Wednesday, June 29, 2011

Round Trip dispatch

Our first dispatch took us from NC to Laredo, TX.  On our way we stopped just south of Houston  to visit.  We met up with some bee-keeping-soap-making friends of and ours, and their warm hospitality surrounded us and was a welcome change of pace to our road life. Their house and gardens were amazing and they had chickens and several charming cats and two dogs.  It was the kind of house that makes you just want to curl up with a good book and melt into the woodwork.  Thank you so much Steve and Sarah and Jane for such a wonderful time in your home.

Laredo was hot.  There is alot that can be said about Laredo but my patience with  this jiggling computer screen is wearing thin. 

After Laredo, we picked up Toyota parts in San Antonio, rejects, and took them to Kentucky.  In Kentucky, we were loaded at the same dock with the replacement parts and are taking those back to San Antonio.  Interesting to be dispatched on a round trip delivery!!!  The Toyota plant was impressive.  Huge, well maintained and very organized.  It was  good to finally be back on the road again.  I had two days of down  time, just sitting in the truck while Zy drove and met with shippers and while we waited.  I've had two 34 hour resets just since getting back in the truck last Friday.  Zygote has had one.  I was ready  to drive last night and did over 600 miles with only  one stop and no caffeine.

Friday, June 24, 2011

Paper Logs and Telephone dispatch

Headed out this morning from home.  Picked up an empty trailer in Hendersonville and are going to Mt Holly, NC to get a load going out to Laredo.  We have no driver tech at all now...this is the computer that we use to communicate with the company and that they use to send us dispatches and directions.  We are getting an education now in trucking the old time way, paper logs and dispatches by phone.  At least we don't have to pull over to use a pay phone!!!!

Tuesday, June 21, 2011

Summer Solstice


Summer Solstice finds us home at last.  As much as I thought I would enjoy returning to the nomadic life is as much as I have needed to come home after this last 7 weeks on the road, first with my trainer and then with Zy.  It seems that with the attempts to settle into a brand new life, and hence brand new routines, there are never enough hours in the day/night to get it all done.  Slowly some of the newness of every single task is wearing off and we are working together more and more.  The biggest challenges of the first two weeks have been getting enough sleep and not killing each other in such a small space.

I have chosen to take the night shift, so my typical day was arise around 1100am, eat my breakfast while Zy drove, make lunch for him, get him whatever he needed, since he'd been driving all night, familiarize myself with where we were and where we needed to be, gather my things for my driving shift and then settle into the passenger seat to sightsee and help navigate until 2pm.  At 2pm, I took over the driving, Zy then tended to his things, prepared dinner for us, got me whatever I needed, planned the next leg of our mileage/stops and then he went to bed, usually around 6 - 7pm.  I would drive until 1 or 2am, listening to XM radio or just enjoying the views.  I had some amazing sunsets, spectacular landscapes and a big beautiful full moon several nights.  By 2am, I was looking for a place to shut down, not always an easy find at that hour of the night, as most truck stops are full by then.  What we found is that the rest areas in most states have truck parking, and that not many drivers use them.  I would pull over in a quiet rest stop and get a few hours of sleep before Zy got up around 5am and started us down the road again.  This schedule seems to work well for us when we are on the long trips.  The challenges come in when the day consists of sitting at the shippers, unloading, dropping and picking up trailers, etc.  Then my sleep time from 5am - 11am is interrupted at best, or possibly completely gone.  Many days I was functioning on 3 hours of sleep.  This will be a glitch that we will have to figure out as we get more proficient at this whole thing.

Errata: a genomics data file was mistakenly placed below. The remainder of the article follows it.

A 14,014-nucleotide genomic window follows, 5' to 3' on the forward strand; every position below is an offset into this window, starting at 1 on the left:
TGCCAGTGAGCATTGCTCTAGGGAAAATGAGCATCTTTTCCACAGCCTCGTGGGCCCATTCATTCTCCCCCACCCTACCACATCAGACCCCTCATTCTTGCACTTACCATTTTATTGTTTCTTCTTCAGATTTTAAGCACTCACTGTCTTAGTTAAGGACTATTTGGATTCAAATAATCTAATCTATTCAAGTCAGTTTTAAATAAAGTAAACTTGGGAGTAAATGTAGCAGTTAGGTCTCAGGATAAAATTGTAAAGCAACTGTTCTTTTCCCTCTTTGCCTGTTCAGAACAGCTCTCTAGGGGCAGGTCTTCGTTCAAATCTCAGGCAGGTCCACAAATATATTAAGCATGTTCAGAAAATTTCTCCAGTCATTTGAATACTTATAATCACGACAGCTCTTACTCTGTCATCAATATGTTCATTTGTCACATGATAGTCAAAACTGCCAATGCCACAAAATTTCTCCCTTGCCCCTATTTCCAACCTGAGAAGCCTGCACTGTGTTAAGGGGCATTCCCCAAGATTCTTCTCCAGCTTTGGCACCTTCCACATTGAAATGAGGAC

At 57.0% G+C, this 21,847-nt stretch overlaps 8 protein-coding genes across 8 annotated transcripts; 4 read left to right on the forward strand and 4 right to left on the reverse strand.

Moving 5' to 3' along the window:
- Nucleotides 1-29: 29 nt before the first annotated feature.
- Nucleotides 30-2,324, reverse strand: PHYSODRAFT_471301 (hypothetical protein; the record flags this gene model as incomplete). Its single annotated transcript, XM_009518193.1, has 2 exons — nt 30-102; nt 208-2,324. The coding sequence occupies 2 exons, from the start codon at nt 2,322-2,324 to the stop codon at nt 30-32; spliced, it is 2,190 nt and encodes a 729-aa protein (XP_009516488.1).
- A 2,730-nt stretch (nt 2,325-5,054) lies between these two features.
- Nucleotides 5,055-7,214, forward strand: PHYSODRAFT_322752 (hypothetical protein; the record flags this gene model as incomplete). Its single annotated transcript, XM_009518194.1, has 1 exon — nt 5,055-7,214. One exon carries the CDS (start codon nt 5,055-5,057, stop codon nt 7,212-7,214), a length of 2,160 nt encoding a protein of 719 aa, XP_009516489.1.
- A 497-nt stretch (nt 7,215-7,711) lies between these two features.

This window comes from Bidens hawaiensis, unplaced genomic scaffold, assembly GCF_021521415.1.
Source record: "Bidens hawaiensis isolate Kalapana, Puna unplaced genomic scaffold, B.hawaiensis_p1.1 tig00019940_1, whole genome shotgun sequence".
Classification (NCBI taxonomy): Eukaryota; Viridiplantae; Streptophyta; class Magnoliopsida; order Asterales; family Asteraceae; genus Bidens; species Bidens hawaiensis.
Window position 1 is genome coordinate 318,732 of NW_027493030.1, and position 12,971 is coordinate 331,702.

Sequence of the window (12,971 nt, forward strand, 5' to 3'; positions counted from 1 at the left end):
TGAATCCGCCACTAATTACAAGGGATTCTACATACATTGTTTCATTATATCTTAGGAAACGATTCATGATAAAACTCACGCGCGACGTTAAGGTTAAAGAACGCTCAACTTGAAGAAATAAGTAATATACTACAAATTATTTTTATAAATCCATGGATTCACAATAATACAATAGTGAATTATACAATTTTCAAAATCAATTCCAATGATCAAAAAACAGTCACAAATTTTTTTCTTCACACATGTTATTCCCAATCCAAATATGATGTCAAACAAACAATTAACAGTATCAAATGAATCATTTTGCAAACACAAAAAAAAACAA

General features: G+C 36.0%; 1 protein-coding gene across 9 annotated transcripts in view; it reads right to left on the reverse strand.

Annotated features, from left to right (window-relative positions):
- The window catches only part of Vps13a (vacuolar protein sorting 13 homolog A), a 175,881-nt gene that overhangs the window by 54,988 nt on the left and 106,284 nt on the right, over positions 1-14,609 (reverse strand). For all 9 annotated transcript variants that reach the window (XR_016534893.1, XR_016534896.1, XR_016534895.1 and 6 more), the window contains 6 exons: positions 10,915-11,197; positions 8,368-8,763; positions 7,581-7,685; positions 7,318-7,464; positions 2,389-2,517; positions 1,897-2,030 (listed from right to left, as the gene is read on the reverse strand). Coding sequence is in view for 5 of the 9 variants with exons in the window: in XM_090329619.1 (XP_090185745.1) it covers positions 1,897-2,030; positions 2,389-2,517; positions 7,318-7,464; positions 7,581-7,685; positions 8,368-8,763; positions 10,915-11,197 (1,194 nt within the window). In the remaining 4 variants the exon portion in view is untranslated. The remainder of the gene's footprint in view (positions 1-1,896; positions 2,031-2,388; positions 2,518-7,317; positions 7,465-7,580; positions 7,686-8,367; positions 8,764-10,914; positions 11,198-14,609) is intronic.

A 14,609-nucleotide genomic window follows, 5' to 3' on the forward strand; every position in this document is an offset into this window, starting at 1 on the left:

Having not seen most states, travelling out to California and back via Washington was a wonderful experience for me.  So far the state I was most drawn to was Montana.  I really enjoyed my evening of driving across I-90, seeing the full moon rise in front of me over the Bitterroot Range and marvelling at the snow capped peaks in the distance.  One of the most perplexing sights for me was Salt Lake, Utah.  I passed the Morton salt plant on the shores of the lake; then, I drove for miles and miles through the Bonneville flats wondering at this bizarre place with its 'overdose' energetic field and it's long prehistory, seemingly frozen, awaiting the next cataclysmic earth event to jossle it into the next eon.   The Grateful Dead XM radio station worked for the perfect backdrop to my pointless and random musings.  Palm Springs was aberrantly interesting to me for some reason.  It may have had something to do with the fact that we were hauling WATER to them.  The entire landscape is whirring with hundreds of windmills, as far as you can see, super-imposed over the imposing horizon of the Santa Rosa mountains.  The desert clime adds to the eclectic techno-insanity of the windmill vibe.  I ate at a Del Taco for the first time; the counter girl told me that there is a woman that flies in on business every so often and orders 40 tacos to take home to her husband because there is no Del Taco where they live in Michigan.  Although their tacos were good, I was not so enchanted as to need to order 40 of them.